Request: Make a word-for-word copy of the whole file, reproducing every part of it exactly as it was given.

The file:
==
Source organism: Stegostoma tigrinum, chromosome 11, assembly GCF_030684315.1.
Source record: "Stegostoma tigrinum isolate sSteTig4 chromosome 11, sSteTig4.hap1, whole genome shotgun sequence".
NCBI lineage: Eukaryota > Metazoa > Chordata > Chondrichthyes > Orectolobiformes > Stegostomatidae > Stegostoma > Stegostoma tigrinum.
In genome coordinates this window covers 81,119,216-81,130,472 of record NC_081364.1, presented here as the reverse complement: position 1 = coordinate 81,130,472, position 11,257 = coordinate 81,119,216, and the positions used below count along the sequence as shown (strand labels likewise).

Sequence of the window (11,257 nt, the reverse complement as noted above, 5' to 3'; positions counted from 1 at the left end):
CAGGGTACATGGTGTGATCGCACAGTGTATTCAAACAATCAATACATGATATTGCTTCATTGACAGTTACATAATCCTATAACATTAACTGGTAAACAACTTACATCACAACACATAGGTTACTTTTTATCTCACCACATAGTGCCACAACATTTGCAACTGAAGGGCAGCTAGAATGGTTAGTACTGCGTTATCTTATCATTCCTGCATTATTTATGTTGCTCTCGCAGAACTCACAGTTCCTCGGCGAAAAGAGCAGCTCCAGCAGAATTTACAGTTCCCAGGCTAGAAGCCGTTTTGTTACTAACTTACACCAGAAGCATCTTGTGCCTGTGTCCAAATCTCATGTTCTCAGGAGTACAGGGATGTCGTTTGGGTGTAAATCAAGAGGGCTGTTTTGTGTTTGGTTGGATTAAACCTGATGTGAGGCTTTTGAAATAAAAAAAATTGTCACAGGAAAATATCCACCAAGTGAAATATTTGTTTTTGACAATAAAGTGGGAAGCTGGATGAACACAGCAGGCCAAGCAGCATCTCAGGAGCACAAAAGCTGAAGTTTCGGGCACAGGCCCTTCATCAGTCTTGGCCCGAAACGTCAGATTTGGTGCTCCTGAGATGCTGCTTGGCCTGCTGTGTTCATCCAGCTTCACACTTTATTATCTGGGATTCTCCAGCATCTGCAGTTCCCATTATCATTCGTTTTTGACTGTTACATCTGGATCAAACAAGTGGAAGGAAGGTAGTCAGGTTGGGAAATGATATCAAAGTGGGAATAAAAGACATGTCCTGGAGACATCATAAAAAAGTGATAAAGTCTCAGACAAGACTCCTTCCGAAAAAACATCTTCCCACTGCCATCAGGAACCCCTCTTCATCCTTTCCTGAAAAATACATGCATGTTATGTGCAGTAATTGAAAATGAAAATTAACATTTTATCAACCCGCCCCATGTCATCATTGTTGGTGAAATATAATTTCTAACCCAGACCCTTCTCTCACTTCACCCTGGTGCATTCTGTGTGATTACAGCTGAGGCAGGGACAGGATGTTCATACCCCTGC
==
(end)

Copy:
Source organism: Stegostoma tigrinum, chromosome 11, assembly GCF_030684315.1.
Source record: "Stegostoma tigrinum isolate sSteTig4 chromosome 11, sSteTig4.hap1, whole genome shotgun sequence".
NCBI lineage: Eukaryota > Metazoa > Chordata > Chondrichthyes > Orectolobiformes > Stegostomatidae > Stegostoma > Stegostoma tigrinum.
In genome coordinates this window covers 81,119,216-81,130,472 of record NC_081364.1, presented here as the reverse complement: position 1 = coordinate 81,130,472, position 11,257 = coordinate 81,119,216, and the positions used below count along the sequence as shown (strand labels likewise).

Sequence of the window (11,257 nt, the reverse complement as noted above, 5' to 3'; positions counted from 1 at the left end):
CAGGGTACATGGTGTGATCGCACAGTGTATTCAAACAATCAATACATGATATTGCTTCATTGACAGTTACATAATCCTATAACATTAACTGGTAAACAACTTACATCACAACACATAGGTTACTTTTTATCTCACCACATAGTGCCACAACATTTGCAACTGAAGGGCAGCTAGAATGGTTAGTACTGCGTTATCTTATCATTCCTGCATTATTTATGTTGCTCTCGCAGAACTCACAGTTCCTCGGCGAAAAGAGCAGCTCCAGCAGAATTTACAGTTCCCAGGCTAGAAGCCGTTTTGTTACTAACTTACACCAGAAGCATCTTGTGCCTGTGTCCAAATCTCATGTTCTCAGGAGTACAGGGATGTCGTTTGGGTGTAAATCAAGAGGGCTGTTTTGTGTTTGGTTGGATTAAACCTGATGTGAGGCTTTTGAAATAAAAAAAATTGTCACAGGAAAATATCCACCAAGTGAAATATTTGTTTTTGACAATAAAGTGGGAAGCTGGATGAACACAGCAGGCCAAGCAGCATCTCAGGAGCACAAAAGCTGAAGTTTCGGGCACAGGCCCTTCATCAGTCTTGGCCCGAAACGTCAGATTTGGTGCTCCTGAGATGCTGCTTGGCCTGCTGTGTTCATCCAGCTTCACACTTTATTATCTGGGATTCTCCAGCATCTGCAGTTCCCATTATCATTCGTTTTTGACTGTTACATCTGGATCAAACAAGTGGAAGGAAGGTAGTCAGGTTGGGAAATGATATCAAAGTGGGAATAAAAGACATGTCCTGGAGACATCATAAAAAAGTGATAAAGTCTCAGACAAGACTCCTTCCGAAAAAACATCTTCCCACTGCCATCAGGAACCCCTCTTCATCCTTTCCTGAAAAATACATGCATGTTATGTGCAGTAATTGAAAATGAAAATTAACATTTTATCAACCCGCCCCATGTCATCATTGTTGGTGAAATATAATTTCTAACCCAGACCCTTCTCTCACTTCACCCTGGTGCATTCTGTGTGATTACAGCTGAGGCAGGGACAGGATGTTCATACCCCTGC